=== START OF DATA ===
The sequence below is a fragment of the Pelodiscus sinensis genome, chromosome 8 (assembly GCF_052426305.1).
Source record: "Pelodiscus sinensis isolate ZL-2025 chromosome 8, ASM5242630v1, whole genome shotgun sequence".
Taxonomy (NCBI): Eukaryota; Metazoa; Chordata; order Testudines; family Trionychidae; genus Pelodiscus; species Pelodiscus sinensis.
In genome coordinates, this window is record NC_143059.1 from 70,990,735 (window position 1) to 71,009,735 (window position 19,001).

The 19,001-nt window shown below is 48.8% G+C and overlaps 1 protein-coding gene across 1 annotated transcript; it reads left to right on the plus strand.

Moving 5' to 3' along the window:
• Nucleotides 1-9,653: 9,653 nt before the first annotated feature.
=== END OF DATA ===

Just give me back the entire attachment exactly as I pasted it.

The sequence below is a fragment of the Pelodiscus sinensis genome, chromosome 8 (assembly GCF_052426305.1).
Source record: "Pelodiscus sinensis isolate ZL-2025 chromosome 8, ASM5242630v1, whole genome shotgun sequence".
Taxonomy (NCBI): Eukaryota; Metazoa; Chordata; order Testudines; family Trionychidae; genus Pelodiscus; species Pelodiscus sinensis.
In genome coordinates, this window is record NC_143059.1 from 70,990,735 (window position 1) to 71,009,735 (window position 19,001).

The 19,001-nt window shown below is 48.8% G+C and overlaps 1 protein-coding gene across 1 annotated transcript; it reads left to right on the plus strand.

Moving 5' to 3' along the window:
• Nucleotides 1-9,653: 9,653 nt before the first annotated feature.